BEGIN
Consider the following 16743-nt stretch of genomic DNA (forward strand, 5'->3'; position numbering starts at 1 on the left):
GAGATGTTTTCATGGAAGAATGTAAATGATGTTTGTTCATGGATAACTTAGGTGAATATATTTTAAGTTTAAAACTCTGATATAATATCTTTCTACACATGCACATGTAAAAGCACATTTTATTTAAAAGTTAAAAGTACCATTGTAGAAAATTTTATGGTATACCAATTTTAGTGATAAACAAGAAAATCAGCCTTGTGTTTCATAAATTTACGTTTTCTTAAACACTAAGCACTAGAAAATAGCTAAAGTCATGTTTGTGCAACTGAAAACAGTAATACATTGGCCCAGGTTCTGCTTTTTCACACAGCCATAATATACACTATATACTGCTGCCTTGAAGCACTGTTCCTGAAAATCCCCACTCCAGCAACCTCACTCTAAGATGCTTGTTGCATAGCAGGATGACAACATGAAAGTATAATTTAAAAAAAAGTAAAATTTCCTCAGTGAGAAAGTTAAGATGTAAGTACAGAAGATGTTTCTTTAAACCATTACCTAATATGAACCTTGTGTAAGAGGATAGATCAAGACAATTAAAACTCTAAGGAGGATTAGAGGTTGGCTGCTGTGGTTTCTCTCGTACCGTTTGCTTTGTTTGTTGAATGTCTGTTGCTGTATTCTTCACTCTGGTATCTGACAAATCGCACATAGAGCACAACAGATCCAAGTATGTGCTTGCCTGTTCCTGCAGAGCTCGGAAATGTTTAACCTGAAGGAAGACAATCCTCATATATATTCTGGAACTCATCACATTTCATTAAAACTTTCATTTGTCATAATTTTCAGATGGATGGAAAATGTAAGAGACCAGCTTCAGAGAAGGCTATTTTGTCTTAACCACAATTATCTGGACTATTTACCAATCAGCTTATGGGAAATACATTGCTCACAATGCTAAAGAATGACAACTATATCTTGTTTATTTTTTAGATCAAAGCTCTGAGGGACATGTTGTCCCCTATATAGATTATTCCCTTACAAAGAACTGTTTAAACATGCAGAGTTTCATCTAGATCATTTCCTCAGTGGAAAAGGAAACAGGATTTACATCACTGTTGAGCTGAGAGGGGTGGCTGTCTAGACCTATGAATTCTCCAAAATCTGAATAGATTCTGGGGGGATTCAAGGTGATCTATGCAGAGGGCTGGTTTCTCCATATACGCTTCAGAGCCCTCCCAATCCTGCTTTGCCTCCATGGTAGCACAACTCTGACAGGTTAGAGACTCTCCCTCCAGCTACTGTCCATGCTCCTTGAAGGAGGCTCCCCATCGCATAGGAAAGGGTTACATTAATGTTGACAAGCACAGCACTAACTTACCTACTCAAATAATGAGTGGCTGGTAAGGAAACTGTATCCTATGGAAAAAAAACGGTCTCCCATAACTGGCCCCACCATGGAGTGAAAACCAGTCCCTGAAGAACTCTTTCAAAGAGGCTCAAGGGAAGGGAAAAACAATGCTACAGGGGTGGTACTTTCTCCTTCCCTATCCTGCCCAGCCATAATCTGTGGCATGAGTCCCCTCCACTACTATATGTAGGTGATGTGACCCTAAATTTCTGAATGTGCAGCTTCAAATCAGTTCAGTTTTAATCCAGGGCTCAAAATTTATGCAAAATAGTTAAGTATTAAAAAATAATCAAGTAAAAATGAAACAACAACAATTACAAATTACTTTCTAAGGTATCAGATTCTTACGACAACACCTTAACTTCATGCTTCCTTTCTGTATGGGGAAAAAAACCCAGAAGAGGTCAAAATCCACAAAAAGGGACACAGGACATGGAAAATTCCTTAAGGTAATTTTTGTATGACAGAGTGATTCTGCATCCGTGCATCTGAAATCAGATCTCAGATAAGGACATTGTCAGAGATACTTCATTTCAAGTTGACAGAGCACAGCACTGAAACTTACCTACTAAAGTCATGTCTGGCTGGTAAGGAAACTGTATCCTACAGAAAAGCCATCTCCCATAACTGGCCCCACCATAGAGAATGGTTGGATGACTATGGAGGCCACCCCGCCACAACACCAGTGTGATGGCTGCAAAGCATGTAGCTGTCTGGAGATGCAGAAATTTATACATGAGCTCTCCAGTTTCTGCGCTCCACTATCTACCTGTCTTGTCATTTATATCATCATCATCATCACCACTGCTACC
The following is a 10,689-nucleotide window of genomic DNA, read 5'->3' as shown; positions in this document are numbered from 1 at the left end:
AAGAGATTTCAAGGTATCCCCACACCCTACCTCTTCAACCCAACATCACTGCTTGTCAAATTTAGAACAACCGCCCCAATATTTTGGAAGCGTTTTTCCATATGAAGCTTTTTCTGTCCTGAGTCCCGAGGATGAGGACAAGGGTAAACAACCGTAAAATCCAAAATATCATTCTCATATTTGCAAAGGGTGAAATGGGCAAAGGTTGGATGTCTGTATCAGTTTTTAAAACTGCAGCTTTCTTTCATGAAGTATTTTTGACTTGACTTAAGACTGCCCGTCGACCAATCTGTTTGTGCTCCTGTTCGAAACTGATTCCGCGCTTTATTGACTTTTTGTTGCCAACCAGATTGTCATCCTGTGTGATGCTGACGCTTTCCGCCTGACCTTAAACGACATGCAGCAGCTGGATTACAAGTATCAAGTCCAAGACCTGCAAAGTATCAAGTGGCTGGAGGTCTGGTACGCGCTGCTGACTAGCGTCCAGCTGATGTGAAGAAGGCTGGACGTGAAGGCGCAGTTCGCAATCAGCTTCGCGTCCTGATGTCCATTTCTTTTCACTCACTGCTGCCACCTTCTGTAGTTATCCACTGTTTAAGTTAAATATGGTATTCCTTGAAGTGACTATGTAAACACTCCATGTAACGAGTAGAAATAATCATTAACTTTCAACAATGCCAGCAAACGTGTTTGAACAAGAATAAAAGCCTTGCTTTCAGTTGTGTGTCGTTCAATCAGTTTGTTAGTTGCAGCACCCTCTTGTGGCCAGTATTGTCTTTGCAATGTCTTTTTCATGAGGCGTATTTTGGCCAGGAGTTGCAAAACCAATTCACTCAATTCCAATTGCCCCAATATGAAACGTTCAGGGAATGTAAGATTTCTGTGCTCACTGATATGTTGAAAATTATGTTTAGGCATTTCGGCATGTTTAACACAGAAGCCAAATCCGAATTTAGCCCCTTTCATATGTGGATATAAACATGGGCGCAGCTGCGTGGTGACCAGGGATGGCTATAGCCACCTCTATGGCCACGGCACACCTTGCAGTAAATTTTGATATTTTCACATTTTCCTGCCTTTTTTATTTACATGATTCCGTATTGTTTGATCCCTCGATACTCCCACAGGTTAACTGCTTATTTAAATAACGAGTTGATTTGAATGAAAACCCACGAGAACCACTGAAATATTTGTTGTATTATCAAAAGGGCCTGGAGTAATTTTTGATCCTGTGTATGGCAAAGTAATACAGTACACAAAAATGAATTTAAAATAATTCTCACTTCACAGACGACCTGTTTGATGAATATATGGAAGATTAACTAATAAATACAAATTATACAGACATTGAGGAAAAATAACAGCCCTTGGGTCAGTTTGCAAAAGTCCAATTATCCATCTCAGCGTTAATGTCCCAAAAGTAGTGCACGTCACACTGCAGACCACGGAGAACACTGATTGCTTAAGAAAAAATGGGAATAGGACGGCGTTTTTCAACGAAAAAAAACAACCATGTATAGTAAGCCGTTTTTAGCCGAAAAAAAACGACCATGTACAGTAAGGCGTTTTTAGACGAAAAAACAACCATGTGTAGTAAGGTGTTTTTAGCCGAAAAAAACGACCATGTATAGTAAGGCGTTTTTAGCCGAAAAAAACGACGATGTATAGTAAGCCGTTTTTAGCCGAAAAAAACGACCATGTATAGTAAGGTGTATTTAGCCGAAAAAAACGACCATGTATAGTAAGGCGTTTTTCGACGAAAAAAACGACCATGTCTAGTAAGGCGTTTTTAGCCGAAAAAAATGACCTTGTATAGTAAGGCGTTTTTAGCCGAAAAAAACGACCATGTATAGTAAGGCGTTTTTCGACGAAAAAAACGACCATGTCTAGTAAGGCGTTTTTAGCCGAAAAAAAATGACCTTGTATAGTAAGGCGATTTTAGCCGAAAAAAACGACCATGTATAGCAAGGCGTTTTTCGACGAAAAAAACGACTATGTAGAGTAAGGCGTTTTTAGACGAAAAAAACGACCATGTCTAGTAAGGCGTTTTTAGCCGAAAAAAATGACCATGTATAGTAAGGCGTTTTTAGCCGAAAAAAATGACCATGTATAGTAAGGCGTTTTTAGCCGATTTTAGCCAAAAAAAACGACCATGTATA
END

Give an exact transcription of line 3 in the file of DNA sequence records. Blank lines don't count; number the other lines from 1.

The following is a 10,689-nucleotide window of genomic DNA, read 5'->3' as shown; positions in this document are numbered from 1 at the left end: